Optical imaging to track ligands

Determining where ligands and viruses distribute in vivo is normally an exhaustive process requiring that the animals be sacrificed and their tissues and organs be extracted for enzymatic assays or sectioned to identify the specific cell types that were transduced. These assays are quite laborious requiring that one actually sections the whole animal to be certain of the tissue localization of the vector and to ensure that ligand or vector delivery into very unexpected sites is not missed.

Given the labor involved in these traditional assays, the lab has recently optimized fluorescence and luciferase luminescence imaging to track ligands, vector particles and gene delivery in vivo. While luciferase imaging is now accepted as an excellent approach to track vector delivery or to assess tumor burden noninvasively from luciferase-expressing cancer cells, this technology cannot track the targeting ligands the lab is interested in, as the ligands do not carry transgenes. Likewise, even in vectors, luciferase imaging only allows the identification of cells that were successfully transduced by the vector.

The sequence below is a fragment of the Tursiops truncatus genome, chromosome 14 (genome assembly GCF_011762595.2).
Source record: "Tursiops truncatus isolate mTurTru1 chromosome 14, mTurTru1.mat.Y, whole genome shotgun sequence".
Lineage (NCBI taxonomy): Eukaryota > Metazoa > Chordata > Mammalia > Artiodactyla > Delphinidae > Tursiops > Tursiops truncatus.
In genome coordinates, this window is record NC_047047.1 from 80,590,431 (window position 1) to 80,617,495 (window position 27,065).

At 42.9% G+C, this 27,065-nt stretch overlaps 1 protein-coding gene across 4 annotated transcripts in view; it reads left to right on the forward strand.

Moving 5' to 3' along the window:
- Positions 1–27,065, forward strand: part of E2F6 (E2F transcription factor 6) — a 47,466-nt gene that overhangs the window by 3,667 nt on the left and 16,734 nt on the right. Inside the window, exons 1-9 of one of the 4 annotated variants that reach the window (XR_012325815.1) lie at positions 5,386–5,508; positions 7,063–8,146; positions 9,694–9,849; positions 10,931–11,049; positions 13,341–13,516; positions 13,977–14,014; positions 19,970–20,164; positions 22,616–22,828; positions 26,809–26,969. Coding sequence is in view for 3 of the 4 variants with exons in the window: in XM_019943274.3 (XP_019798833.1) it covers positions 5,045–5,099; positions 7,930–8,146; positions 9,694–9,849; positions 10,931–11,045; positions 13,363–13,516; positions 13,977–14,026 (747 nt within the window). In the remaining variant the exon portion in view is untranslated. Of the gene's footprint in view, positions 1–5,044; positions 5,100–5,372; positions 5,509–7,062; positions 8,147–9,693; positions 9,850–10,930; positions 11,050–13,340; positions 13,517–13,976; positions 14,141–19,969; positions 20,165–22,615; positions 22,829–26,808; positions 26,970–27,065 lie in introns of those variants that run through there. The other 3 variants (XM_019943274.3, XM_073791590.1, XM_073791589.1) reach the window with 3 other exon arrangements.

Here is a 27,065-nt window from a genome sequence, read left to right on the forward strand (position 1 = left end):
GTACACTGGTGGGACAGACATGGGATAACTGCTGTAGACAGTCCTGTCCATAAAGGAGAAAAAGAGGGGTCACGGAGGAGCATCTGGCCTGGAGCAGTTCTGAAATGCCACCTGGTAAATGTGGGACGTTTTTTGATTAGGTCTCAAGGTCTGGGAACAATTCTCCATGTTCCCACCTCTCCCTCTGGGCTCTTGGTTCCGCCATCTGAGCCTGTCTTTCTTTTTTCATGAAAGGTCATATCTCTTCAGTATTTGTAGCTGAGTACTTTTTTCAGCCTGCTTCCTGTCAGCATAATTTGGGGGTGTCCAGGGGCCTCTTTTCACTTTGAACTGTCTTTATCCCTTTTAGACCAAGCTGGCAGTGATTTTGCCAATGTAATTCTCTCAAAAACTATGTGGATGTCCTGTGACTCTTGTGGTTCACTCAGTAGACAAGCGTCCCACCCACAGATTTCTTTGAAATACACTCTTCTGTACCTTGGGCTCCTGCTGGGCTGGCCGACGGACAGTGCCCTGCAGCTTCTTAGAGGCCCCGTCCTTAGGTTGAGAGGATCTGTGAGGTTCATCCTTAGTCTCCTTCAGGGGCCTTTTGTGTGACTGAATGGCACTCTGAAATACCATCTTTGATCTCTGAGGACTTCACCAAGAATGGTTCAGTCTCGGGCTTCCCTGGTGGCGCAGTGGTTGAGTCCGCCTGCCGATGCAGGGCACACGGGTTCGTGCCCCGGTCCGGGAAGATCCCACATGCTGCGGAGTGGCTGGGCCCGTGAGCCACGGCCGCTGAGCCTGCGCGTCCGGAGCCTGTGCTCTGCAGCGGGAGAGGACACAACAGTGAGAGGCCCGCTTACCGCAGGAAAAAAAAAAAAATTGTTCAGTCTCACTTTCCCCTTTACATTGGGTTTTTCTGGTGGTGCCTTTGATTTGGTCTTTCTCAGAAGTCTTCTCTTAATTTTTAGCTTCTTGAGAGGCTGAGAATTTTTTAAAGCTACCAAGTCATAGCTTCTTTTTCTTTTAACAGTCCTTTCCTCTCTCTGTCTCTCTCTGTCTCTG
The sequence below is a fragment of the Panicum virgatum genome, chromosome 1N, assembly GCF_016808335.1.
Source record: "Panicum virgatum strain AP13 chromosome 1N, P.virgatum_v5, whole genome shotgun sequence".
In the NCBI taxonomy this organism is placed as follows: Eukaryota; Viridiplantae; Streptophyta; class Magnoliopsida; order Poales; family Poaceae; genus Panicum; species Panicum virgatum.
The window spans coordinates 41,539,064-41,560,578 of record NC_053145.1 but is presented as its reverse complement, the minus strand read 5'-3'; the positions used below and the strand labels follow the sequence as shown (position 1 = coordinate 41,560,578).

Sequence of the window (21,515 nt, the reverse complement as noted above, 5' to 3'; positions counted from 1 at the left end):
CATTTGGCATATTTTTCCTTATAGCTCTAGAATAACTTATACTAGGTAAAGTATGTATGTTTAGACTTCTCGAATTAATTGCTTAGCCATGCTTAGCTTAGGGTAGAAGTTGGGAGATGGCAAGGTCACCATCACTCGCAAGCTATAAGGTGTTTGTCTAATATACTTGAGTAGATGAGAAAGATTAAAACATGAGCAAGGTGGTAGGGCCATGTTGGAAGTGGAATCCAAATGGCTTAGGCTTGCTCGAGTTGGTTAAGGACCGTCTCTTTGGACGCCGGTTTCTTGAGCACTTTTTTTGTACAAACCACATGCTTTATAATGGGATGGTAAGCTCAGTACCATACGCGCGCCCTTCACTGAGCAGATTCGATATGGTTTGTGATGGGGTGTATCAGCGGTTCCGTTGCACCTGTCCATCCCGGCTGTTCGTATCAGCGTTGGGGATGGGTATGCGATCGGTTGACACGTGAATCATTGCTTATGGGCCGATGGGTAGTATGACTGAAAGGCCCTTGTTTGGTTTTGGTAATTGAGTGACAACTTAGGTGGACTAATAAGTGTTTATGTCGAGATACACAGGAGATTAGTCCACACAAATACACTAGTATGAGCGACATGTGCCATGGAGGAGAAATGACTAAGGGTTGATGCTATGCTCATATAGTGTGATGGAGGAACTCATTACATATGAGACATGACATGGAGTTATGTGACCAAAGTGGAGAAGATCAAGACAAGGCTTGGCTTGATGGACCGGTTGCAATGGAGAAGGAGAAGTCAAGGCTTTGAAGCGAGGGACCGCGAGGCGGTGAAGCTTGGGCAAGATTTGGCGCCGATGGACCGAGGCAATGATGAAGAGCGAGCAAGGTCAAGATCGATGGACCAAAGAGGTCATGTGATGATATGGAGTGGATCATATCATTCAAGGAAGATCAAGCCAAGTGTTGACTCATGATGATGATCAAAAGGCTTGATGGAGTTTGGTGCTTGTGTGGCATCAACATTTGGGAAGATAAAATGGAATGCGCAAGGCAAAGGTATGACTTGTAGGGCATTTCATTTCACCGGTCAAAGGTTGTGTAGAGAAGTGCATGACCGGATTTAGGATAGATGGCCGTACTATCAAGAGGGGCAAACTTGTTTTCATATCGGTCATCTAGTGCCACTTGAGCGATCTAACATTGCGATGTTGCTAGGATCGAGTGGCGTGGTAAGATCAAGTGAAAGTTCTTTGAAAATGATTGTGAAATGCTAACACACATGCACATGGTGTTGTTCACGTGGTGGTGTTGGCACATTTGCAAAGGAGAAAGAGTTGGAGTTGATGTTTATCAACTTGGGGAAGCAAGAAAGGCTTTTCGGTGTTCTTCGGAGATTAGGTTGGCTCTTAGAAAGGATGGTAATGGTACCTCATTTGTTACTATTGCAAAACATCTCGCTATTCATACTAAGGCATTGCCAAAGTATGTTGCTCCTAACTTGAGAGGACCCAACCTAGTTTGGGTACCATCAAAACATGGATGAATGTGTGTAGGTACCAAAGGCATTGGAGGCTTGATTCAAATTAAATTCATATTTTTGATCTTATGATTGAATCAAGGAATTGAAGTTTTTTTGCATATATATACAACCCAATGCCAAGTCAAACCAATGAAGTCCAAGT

Unfortunately, this provides zero information toward knowing where all of the virions actually went, where the unsuccessful vectors are located and if any of the vectors actually made it to the tumor without transducing it. To learn more, the team is applying near infrared fluorescence imaging to track ligands and vectors in vivo and combining this research with luciferase imaging to track successful virus and vector delivery in small animals. These imaging approaches are being applied for all of the gene therapy, vaccine and cancer projects in the lab.